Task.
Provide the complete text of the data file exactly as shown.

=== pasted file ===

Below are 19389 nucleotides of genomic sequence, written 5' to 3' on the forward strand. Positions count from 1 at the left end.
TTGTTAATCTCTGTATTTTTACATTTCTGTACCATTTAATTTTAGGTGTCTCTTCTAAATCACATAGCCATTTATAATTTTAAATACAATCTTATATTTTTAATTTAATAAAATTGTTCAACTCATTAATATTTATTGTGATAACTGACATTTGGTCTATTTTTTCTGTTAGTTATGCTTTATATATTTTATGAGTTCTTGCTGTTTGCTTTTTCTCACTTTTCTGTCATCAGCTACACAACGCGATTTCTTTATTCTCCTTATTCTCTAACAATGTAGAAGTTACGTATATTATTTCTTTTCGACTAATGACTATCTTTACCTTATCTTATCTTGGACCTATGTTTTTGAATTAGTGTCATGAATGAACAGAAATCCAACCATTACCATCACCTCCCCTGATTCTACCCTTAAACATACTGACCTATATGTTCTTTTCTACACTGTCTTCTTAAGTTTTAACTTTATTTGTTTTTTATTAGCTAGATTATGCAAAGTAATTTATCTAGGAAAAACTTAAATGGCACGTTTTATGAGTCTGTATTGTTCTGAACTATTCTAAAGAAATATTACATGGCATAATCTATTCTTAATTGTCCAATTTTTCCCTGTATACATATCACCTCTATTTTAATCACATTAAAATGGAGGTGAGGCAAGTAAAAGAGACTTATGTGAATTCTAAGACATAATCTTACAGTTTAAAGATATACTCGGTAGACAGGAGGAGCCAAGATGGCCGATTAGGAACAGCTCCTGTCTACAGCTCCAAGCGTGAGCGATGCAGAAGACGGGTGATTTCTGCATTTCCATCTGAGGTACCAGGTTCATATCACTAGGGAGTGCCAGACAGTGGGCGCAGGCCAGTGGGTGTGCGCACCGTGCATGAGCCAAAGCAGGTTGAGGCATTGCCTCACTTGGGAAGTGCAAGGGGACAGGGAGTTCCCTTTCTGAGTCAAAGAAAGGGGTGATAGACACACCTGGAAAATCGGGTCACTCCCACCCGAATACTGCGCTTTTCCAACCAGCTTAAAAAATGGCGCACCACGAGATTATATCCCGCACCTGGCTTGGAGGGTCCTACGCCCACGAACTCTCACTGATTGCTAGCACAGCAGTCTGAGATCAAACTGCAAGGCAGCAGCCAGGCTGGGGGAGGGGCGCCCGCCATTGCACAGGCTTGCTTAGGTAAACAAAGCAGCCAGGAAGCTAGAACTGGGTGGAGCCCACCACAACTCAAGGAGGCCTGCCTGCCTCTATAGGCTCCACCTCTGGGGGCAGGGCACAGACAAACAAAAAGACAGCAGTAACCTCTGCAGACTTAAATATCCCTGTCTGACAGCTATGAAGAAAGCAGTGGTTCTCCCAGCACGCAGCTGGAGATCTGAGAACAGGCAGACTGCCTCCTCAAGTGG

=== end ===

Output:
Below are 19389 nucleotides of genomic sequence, written 5' to 3' on the forward strand. Positions count from 1 at the left end.
TTGTTAATCTCTGTATTTTTACATTTCTGTACCATTTAATTTTAGGTGTCTCTTCTAAATCACATAGCCATTTATAATTTTAAATACAATCTTATATTTTTAATTTAATAAAATTGTTCAACTCATTAATATTTATTGTGATAACTGACATTTGGTCTATTTTTTCTGTTAGTTATGCTTTATATATTTTATGAGTTCTTGCTGTTTGCTTTTTCTCACTTTTCTGTCATCAGCTACACAACGCGATTTCTTTATTCTCCTTATTCTCTAACAATGTAGAAGTTACGTATATTATTTCTTTTCGACTAATGACTATCTTTACCTTATCTTATCTTGGACCTATGTTTTTGAATTAGTGTCATGAATGAACAGAAATCCAACCATTACCATCACCTCCCCTGATTCTACCCTTAAACATACTGACCTATATGTTCTTTTCTACACTGTCTTCTTAAGTTTTAACTTTATTTGTTTTTTATTAGCTAGATTATGCAAAGTAATTTATCTAGGAAAAACTTAAATGGCACGTTTTATGAGTCTGTATTGTTCTGAACTATTCTAAAGAAATATTACATGGCATAATCTATTCTTAATTGTCCAATTTTTCCCTGTATACATATCACCTCTATTTTAATCACATTAAAATGGAGGTGAGGCAAGTAAAAGAGACTTATGTGAATTCTAAGACATAATCTTACAGTTTAAAGATATACTCGGTAGACAGGAGGAGCCAAGATGGCCGATTAGGAACAGCTCCTGTCTACAGCTCCAAGCGTGAGCGATGCAGAAGACGGGTGATTTCTGCATTTCCATCTGAGGTACCAGGTTCATATCACTAGGGAGTGCCAGACAGTGGGCGCAGGCCAGTGGGTGTGCGCACCGTGCATGAGCCAAAGCAGGTTGAGGCATTGCCTCACTTGGGAAGTGCAAGGGGACAGGGAGTTCCCTTTCTGAGTCAAAGAAAGGGGTGATAGACACACCTGGAAAATCGGGTCACTCCCACCCGAATACTGCGCTTTTCCAACCAGCTTAAAAAATGGCGCACCACGAGATTATATCCCGCACCTGGCTTGGAGGGTCCTACGCCCACGAACTCTCACTGATTGCTAGCACAGCAGTCTGAGATCAAACTGCAAGGCAGCAGCCAGGCTGGGGGAGGGGCGCCCGCCATTGCACAGGCTTGCTTAGGTAAACAAAGCAGCCAGGAAGCTAGAACTGGGTGGAGCCCACCACAACTCAAGGAGGCCTGCCTGCCTCTATAGGCTCCACCTCTGGGGGCAGGGCACAGACAAACAAAAAGACAGCAGTAACCTCTGCAGACTTAAATATCCCTGTCTGACAGCTATGAAGAAAGCAGTGGTTCTCCCAGCACGCAGCTGGAGATCTGAGAACAGGCAGACTGCCTCCTCAAGTGG